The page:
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UAE accuses Turkey of trying to restore 'colonial rule' over Arab world

Speaking at the UN General Assembly, Emirati Foreign Minister Abdullah bin Zayed also defended the decision to normalise ties with Israel
The UAE's foreign minister again claimed the deal to normalise relations with Israel was done to halt annexation.
The UAE's foreign minister again claimed the deal to normalise relations with Israel was done to halt annexation (Reuters)
By MEE staff in Washington

The United Arab Emirates has lashed out at "interference" in Arab affairs and defended the decision to normalise ties with Israel.

Speaking at the United Nations General Assembly on Tuesday, Emirati Foreign Minister Abdullah bin Zayed said foreign powers were trying to restore "their domination and colonial rule" over the Arab world, an apparent reference to Abu Dhabi's regional foes Turkey and Iran.

"The tensions in Yemen, Syria, Libya, Iraq and other states are all related to blatant interference in Arab affairs made by states that incite strife and discord, or that have historical delusions of restoring their domination and colonial rule over the Arab region and the Horn of Africa. The result has been brutal wars," he said. 

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"In this context, we recall our firm position of rejecting regional interference in Arab affairs, and request full respect for sovereignty which is fully consistent with international law and international norms."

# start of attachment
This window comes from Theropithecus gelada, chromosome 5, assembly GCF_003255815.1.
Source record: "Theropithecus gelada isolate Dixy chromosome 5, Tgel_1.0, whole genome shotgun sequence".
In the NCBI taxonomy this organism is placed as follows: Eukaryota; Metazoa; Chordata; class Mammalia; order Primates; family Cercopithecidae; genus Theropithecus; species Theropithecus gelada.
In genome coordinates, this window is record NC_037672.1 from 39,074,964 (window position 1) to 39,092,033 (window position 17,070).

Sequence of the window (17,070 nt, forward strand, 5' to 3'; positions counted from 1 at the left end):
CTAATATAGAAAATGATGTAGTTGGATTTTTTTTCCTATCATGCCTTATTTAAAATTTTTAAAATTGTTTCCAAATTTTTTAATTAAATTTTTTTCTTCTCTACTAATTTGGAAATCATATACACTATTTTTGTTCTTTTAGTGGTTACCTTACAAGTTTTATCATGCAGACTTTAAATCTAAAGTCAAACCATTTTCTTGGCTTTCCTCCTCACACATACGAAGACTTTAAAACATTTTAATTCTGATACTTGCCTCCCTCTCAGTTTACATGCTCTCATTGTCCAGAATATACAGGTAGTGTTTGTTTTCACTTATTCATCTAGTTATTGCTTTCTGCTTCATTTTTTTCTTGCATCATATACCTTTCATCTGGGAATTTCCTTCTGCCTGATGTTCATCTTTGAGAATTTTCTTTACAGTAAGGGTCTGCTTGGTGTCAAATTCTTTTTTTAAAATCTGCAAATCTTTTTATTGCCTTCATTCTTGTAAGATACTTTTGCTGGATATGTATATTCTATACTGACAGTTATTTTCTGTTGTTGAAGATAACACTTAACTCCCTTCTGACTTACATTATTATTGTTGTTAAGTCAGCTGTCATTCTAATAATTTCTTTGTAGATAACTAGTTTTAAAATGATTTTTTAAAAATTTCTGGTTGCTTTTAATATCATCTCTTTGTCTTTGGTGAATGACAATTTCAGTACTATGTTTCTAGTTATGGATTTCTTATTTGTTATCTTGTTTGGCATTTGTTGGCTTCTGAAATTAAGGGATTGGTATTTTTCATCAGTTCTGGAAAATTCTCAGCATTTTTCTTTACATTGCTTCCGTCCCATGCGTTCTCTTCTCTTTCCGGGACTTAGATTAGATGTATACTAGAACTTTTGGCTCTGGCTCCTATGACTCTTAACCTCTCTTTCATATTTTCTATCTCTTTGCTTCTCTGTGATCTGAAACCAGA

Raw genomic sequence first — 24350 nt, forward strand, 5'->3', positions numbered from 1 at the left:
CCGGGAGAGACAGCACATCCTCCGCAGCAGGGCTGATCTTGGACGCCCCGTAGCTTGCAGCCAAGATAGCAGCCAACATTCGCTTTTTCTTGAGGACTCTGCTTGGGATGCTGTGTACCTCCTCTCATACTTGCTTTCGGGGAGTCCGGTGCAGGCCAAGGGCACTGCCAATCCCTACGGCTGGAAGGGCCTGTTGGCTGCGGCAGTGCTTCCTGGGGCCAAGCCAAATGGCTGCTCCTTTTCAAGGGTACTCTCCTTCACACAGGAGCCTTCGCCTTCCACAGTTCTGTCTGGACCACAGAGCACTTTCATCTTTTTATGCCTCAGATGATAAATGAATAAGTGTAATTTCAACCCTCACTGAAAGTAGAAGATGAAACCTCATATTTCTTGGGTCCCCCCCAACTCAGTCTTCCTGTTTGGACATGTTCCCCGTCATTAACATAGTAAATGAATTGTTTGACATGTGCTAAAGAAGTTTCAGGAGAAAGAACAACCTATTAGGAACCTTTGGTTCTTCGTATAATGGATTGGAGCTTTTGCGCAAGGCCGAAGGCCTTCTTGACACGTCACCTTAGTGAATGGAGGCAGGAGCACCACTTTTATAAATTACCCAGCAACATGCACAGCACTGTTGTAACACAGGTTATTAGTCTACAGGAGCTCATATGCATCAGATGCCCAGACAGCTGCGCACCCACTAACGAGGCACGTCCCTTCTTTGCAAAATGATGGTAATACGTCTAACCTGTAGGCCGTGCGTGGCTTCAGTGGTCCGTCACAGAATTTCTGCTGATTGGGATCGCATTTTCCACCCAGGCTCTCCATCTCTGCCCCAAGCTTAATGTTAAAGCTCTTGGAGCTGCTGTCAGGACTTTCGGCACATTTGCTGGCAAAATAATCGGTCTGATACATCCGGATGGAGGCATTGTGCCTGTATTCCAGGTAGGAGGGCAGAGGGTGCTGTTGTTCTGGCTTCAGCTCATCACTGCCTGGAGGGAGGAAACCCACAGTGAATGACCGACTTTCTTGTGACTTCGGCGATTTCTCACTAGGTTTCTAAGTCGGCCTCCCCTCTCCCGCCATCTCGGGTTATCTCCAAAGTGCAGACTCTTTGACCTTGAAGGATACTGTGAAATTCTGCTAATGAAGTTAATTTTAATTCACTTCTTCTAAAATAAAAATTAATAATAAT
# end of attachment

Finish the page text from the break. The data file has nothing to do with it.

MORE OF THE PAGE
Bin Zayed addressed the international body during the second week of the General Assembly, an annual meeting of leaders of UN member states.

This year, due to the novel coronavirus, most of the meeting is being held with pre-recorded messages.

The United Arab Emirates' chief diplomat also criticised Turkey's role in Libya, saying its actions had "undermined efforts to reach a peaceful solution and destabilised the entire region".

Libya has been wracked by violence since 2011 when a Nato-backed uprising overthrew longtime ruler Muammar Gaddafi. Since then, multiple foreign powers have become involved in the country.

Following disputed elections in 2014, the country has been divided between competing administrations, with the UN-recognised GNA supported by Turkey while the UAE and Egypt have backed eastern military commander Khalifa Haftar.

'Return these islands to their rightful owners'

Bin Zayed also referenced neighbouring Iran during his speech, saying the UAE should be a key partner in drafting the terms of a new nuclear agreement.

Since Washington's unilateral withdrawal from the international nuclear deal with Iran in 2018, US President Donald Trump's administration has reimposed sanctions that had been eased under the accord.

Iran, in turn, has gradually breached the central limits in that deal, according to the International Atomic Energy Agency (IAEA), including on the size of its stockpile of low-enriched uranium as well as the level of purity to which it was allowed to enrich uranium.

"My country is particularly concerned that the restrictions imposed on Iran under the nuclear agreement are soon due to expire," Bin Zayed said.